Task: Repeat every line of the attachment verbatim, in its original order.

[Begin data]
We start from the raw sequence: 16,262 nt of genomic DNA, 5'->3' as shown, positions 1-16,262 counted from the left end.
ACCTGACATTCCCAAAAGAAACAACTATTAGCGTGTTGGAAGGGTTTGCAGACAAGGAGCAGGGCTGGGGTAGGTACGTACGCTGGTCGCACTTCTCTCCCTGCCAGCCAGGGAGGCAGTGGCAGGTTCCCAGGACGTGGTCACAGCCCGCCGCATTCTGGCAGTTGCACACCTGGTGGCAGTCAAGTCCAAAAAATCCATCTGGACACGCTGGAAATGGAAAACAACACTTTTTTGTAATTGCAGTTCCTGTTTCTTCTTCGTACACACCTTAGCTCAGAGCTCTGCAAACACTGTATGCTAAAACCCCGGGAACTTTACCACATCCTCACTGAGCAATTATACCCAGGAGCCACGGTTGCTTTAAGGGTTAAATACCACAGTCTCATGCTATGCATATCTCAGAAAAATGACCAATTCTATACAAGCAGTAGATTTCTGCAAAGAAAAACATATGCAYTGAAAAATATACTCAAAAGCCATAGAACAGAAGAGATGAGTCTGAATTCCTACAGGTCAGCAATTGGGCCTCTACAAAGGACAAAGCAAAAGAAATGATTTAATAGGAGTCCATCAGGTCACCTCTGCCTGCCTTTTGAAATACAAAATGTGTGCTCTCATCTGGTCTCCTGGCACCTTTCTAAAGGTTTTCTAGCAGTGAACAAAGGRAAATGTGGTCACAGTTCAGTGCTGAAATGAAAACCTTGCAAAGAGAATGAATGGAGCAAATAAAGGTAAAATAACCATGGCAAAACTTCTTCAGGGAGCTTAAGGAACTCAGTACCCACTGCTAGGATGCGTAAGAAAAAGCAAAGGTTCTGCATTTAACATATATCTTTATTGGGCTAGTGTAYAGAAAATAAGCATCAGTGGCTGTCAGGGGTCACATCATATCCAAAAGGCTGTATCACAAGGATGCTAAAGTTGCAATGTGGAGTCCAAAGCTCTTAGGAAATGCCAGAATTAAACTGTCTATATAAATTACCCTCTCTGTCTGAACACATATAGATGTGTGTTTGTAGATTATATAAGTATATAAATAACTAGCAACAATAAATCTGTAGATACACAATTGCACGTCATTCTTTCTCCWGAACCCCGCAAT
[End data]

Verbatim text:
We start from the raw sequence: 16,262 nt of genomic DNA, 5'->3' as shown, positions 1-16,262 counted from the left end.
ACCTGACATTCCCAAAAGAAACAACTATTAGCGTGTTGGAAGGGTTTGCAGACAAGGAGCAGGGCTGGGGTAGGTACGTACGCTGGTCGCACTTCTCTCCCTGCCAGCCAGGGAGGCAGTGGCAGGTTCCCAGGACGTGGTCACAGCCCGCCGCATTCTGGCAGTTGCACACCTGGTGGCAGTCAAGTCCAAAAAATCCATCTGGACACGCTGGAAATGGAAAACAACACTTTTTTGTAATTGCAGTTCCTGTTTCTTCTTCGTACACACCTTAGCTCAGAGCTCTGCAAACACTGTATGCTAAAACCCCGGGAACTTTACCACATCCTCACTGAGCAATTATACCCAGGAGCCACGGTTGCTTTAAGGGTTAAATACCACAGTCTCATGCTATGCATATCTCAGAAAAATGACCAATTCTATACAAGCAGTAGATTTCTGCAAAGAAAAACATATGCAYTGAAAAATATACTCAAAAGCCATAGAACAGAAGAGATGAGTCTGAATTCCTACAGGTCAGCAATTGGGCCTCTACAAAGGACAAAGCAAAAGAAATGATTTAATAGGAGTCCATCAGGTCACCTCTGCCTGCCTTTTGAAATACAAAATGTGTGCTCTCATCTGGTCTCCTGGCACCTTTCTAAAGGTTTTCTAGCAGTGAACAAAGGRAAATGTGGTCACAGTTCAGTGCTGAAATGAAAACCTTGCAAAGAGAATGAATGGAGCAAATAAAGGTAAAATAACCATGGCAAAACTTCTTCAGGGAGCTTAAGGAACTCAGTACCCACTGCTAGGATGCGTAAGAAAAAGCAAAGGTTCTGCATTTAACATATATCTTTATTGGGCTAGTGTAYAGAAAATAAGCATCAGTGGCTGTCAGGGGTCACATCATATCCAAAAGGCTGTATCACAAGGATGCTAAAGTTGCAATGTGGAGTCCAAAGCTCTTAGGAAATGCCAGAATTAAACTGTCTATATAAATTACCCTCTCTGTCTGAACACATATAGATGTGTGTTTGTAGATTATATAAGTATATAAATAACTAGCAACAATAAATCTGTAGATACACAATTGCACGTCATTCTTTCTCCWGAACCCCGCAAT